Tuesday, 7 March 2017

What can we expect and what do we already know about the Budget?

Is it really budget time already? It seems to come around quicker and quicker. This budget we have Phillip Hammond delivering his first one. There is an awful lot going on, but he is seen as a very safe pair of hands. With Brexit looming he will need to deliver a budget that inspires confidence. He is quite fortunate to have had an economy performing better than expected - so we may see some good news, for once...

So, where will Mr. Hammond splash his extra cash? There has been some suggestion that there could be some relief for those hit the hardest by the business rate rise. The obvious place is the NHS and social care, which needs more than a bit of help. He will probably put some of it in the bank as a backstop though, with some very big unknowns on the horizon.

It seems the case these days that we get little bits of info in the lead up to the budget. So far, we have heard that there will be £500 million for skills-based training in young people. We are heading for a big shake up in the post 16 education field - and about time too.

We already know that the ISA limit is set to be raised again, up to £20 000 in the next tax year. That was part of a timetable set by George Osborne. There is also an expectation that we will hear more about the Guaranteed Growth Bond.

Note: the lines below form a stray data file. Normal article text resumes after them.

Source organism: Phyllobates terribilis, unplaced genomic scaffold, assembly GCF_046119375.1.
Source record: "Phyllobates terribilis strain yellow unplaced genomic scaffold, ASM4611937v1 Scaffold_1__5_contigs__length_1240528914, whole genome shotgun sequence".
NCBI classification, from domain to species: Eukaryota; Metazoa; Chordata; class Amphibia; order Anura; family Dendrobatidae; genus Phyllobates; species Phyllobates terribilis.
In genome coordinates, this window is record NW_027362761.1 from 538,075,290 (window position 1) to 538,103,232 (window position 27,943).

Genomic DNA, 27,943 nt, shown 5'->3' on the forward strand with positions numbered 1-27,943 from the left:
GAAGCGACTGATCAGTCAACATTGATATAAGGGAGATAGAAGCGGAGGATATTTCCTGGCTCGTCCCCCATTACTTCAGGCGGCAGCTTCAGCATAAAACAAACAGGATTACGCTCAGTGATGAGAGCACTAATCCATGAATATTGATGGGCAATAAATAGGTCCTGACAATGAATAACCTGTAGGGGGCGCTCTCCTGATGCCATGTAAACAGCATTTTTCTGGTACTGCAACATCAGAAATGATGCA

There was an announcement about a £20 million D-Day memorial on Normandy Beaches, which will come from the fines paid by the banks - a nice use of the money.

The income tax threshold is due to rise to £11500 in April, and the higher rate to £45 000, but we will more than likely hear about further rises, to reach the target of £12500 and £50 000.

There have been a lot of other bits and bods in the news on possible changes being introduced. One of which is National Insurance for self-employed people, currently at 9% going up to 12%.

Cigarettes will once again be in the firing line, the rumour is that there will be a minimum price per packet of £8.68. There is also a possibility that pensions tax relief may see some action.

We would like to see more help given to SMEs. The government talks a good game, but it never quite delivers. The late payment issue only increases, and costs are going up and up, putting more pressure on the backbone of our economy.

Will we see an increase in fuel duty? We hope not...

One thing for sure, this won't be the most exciting, game-changing budget we have seen. Mr. Hammond will want to keep his powder dry as Brexit starts to dominate even more...

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